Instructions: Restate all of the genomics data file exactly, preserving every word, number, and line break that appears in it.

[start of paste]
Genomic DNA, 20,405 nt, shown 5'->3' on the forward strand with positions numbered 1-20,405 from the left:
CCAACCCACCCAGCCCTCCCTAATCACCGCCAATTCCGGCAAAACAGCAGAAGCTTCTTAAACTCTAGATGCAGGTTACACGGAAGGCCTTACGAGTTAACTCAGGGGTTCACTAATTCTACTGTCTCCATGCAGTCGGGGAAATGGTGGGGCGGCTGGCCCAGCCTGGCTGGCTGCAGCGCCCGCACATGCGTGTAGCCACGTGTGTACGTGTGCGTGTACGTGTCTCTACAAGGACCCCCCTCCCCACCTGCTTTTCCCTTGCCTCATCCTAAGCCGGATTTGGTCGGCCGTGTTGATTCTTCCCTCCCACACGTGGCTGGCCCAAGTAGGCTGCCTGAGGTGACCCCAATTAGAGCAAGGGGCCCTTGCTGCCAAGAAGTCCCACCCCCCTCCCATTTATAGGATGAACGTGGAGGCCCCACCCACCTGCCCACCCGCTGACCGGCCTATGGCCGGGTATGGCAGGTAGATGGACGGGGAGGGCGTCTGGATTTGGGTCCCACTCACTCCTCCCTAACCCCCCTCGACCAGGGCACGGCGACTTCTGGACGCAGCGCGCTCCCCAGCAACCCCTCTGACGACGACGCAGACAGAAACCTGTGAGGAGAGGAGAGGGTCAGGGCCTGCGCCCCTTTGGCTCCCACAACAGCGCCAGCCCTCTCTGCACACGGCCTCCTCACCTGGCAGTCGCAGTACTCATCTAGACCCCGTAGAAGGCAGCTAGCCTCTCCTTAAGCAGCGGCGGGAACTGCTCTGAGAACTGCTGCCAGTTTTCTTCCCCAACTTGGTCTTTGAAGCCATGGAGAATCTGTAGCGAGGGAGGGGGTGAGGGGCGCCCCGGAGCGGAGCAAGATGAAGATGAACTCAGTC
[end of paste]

Genomic DNA, 20,405 nt, shown 5'->3' on the forward strand with positions numbered 1-20,405 from the left:
CCAACCCACCCAGCCCTCCCTAATCACCGCCAATTCCGGCAAAACAGCAGAAGCTTCTTAAACTCTAGATGCAGGTTACACGGAAGGCCTTACGAGTTAACTCAGGGGTTCACTAATTCTACTGTCTCCATGCAGTCGGGGAAATGGTGGGGCGGCTGGCCCAGCCTGGCTGGCTGCAGCGCCCGCACATGCGTGTAGCCACGTGTGTACGTGTGCGTGTACGTGTCTCTACAAGGACCCCCCTCCCCACCTGCTTTTCCCTTGCCTCATCCTAAGCCGGATTTGGTCGGCCGTGTTGATTCTTCCCTCCCACACGTGGCTGGCCCAAGTAGGCTGCCTGAGGTGACCCCAATTAGAGCAAGGGGCCCTTGCTGCCAAGAAGTCCCACCCCCCTCCCATTTATAGGATGAACGTGGAGGCCCCACCCACCTGCCCACCCGCTGACCGGCCTATGGCCGGGTATGGCAGGTAGATGGACGGGGAGGGCGTCTGGATTTGGGTCCCACTCACTCCTCCCTAACCCCCCTCGACCAGGGCACGGCGACTTCTGGACGCAGCGCGCTCCCCAGCAACCCCTCTGACGACGACGCAGACAGAAACCTGTGAGGAGAGGAGAGGGTCAGGGCCTGCGCCCCTTTGGCTCCCACAACAGCGCCAGCCCTCTCTGCACACGGCCTCCTCACCTGGCAGTCGCAGTACTCATCTAGACCCCGTAGAAGGCAGCTAGCCTCTCCTTAAGCAGCGGCGGGAACTGCTCTGAGAACTGCTGCCAGTTTTCTTCCCCAACTTGGTCTTTGAAGCCATGGAGAATCTGTAGCGAGGGAGGGGGTGAGGGGCGCCCCGGAGCGGAGCAAGATGAAGATGAACTCAGTC